I have heard those words hundreds of times before flight takeoffs. I have never experienced having to use one of these masks and I hope that I never will. (I don't expect to be flying too often at this stage of my life). The others mentioned in the instruction are children and persons with disabilities of one kind or another who would need help. But the instruction is clear: Secure your own mask before helping others.

The introduction to today's Mass in the November 2020 issue of Magnificat, a wonderful monthly daily missal that also includes daily morning and evening prayer, reads: Why do the five wise virgins not share their oil with the five foolish ones? Because it is something that simply cannot be shared. The oil is our personal virtue. 'The wise maidens represent all those who possess the ensemble of virtues which characterise a complete Christian life. The burning oil lamps which they carry . . . symbolically portray Christian wisdom . . . This Christian wisdom empowers all those who embrace prudence and the other moral virtues to fulfil the requirements of an integral and holy life' (Fr Romanus Cessario OP). 'God, through Jesus, will bring with him those who' seek wisdom with the same ardour with which the wise virgins seek the bridegroom. For Christ is the Bridegroom.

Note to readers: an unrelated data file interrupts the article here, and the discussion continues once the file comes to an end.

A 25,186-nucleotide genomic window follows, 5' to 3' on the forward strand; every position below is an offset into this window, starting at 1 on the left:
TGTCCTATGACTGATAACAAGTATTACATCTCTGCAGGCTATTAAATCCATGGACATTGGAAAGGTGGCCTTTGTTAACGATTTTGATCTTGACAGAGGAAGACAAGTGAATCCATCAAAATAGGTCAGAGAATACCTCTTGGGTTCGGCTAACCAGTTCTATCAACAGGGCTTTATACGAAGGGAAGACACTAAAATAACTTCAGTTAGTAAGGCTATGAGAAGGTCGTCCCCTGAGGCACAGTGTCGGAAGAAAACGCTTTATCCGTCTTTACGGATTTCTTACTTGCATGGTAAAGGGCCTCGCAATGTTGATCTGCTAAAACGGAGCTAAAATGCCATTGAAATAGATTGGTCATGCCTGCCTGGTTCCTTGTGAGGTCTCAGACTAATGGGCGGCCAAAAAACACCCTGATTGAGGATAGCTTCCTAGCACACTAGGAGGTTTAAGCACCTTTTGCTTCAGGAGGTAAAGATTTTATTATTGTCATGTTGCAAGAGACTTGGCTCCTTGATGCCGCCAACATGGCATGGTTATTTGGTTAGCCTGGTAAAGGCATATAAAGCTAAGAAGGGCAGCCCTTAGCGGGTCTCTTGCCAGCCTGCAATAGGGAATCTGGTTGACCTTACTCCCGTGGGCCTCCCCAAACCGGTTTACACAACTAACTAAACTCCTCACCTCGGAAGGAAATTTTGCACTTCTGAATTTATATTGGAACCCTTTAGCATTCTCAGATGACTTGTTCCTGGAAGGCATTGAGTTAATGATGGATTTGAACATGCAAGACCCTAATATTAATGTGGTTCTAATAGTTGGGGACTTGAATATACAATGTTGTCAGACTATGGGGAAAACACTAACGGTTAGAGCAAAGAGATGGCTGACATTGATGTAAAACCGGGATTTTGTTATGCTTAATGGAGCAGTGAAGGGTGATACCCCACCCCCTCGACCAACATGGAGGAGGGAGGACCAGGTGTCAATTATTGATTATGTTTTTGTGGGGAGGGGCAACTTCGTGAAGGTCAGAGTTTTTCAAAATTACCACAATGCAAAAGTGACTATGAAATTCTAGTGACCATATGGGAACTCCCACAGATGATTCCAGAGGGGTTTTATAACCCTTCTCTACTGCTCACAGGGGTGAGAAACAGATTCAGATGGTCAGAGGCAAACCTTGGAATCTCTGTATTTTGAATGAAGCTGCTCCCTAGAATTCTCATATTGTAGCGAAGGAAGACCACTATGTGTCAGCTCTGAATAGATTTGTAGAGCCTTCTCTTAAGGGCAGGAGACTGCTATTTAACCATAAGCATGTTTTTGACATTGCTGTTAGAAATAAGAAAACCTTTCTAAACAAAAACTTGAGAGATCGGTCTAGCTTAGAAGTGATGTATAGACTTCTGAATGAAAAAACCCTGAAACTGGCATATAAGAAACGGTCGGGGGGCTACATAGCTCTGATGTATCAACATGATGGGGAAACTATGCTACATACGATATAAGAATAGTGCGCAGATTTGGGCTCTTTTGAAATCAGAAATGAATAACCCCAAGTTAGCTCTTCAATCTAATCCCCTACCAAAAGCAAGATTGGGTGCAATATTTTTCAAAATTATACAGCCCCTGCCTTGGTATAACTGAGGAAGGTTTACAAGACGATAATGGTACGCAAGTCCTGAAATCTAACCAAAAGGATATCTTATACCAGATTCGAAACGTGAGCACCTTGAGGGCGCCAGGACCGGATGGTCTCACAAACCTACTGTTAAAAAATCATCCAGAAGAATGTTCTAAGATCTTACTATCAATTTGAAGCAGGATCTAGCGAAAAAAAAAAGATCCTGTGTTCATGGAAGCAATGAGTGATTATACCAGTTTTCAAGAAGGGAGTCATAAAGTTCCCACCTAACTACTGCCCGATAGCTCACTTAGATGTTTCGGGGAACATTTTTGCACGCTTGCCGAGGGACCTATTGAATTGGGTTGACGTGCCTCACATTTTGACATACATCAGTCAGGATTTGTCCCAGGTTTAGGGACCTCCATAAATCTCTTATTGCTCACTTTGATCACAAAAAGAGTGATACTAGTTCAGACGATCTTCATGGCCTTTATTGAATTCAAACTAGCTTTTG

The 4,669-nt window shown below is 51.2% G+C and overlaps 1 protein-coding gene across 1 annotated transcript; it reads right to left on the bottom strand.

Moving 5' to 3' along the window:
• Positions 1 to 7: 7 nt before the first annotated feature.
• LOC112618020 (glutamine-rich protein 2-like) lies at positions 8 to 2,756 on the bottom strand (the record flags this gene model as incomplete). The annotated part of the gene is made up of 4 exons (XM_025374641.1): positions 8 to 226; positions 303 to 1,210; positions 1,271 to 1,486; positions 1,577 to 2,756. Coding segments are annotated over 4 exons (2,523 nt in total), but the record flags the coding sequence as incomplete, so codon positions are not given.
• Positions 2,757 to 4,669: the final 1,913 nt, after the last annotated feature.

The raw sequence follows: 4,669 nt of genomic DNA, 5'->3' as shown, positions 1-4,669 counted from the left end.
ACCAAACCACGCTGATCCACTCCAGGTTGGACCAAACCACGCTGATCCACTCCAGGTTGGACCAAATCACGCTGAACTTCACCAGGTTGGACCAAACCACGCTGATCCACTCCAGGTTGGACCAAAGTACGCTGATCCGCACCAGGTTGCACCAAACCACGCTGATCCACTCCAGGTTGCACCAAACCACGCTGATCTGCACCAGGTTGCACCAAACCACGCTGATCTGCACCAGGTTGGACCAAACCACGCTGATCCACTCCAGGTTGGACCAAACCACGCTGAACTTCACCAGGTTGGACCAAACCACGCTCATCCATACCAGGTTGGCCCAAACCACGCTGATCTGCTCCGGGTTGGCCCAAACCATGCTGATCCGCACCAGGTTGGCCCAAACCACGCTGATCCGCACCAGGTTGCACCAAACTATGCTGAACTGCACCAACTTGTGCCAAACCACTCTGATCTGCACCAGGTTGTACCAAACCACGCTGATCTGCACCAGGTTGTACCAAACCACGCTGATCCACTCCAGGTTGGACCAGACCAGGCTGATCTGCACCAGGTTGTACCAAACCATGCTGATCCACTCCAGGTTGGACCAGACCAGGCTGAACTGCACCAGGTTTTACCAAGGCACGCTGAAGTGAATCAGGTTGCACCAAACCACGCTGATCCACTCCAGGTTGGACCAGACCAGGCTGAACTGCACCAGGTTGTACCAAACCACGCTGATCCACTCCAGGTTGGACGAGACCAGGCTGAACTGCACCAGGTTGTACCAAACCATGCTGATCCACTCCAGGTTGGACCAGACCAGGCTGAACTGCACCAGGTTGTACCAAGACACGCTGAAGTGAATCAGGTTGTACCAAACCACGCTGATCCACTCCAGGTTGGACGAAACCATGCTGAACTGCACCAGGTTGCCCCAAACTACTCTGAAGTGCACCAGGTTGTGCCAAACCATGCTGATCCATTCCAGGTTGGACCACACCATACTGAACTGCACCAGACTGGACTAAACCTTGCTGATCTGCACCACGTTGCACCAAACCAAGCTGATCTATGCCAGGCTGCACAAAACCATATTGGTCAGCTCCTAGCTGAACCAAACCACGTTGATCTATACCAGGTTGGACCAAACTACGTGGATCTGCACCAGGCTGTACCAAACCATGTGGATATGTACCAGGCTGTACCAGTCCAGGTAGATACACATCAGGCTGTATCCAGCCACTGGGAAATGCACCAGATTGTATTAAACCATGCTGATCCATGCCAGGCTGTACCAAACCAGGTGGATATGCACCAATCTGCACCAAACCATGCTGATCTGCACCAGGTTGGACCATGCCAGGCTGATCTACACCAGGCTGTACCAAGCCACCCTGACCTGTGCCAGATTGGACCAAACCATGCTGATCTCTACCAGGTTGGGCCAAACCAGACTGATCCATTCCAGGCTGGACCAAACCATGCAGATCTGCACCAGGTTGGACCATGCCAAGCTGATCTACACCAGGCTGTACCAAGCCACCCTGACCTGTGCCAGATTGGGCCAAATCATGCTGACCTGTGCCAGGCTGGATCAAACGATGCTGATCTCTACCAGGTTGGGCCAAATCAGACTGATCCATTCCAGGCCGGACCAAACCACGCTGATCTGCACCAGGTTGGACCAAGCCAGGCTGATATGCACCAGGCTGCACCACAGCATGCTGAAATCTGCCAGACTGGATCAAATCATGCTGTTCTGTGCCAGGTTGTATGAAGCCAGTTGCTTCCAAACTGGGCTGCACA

Airlines instruct adult and able-bodied passengers to put on their own masks first. If they don't they may not be in a position to help others for whom they have a responsibility. The situation is an emergency and everything has to be done quickly. Adults are asked to behave as responsible adults.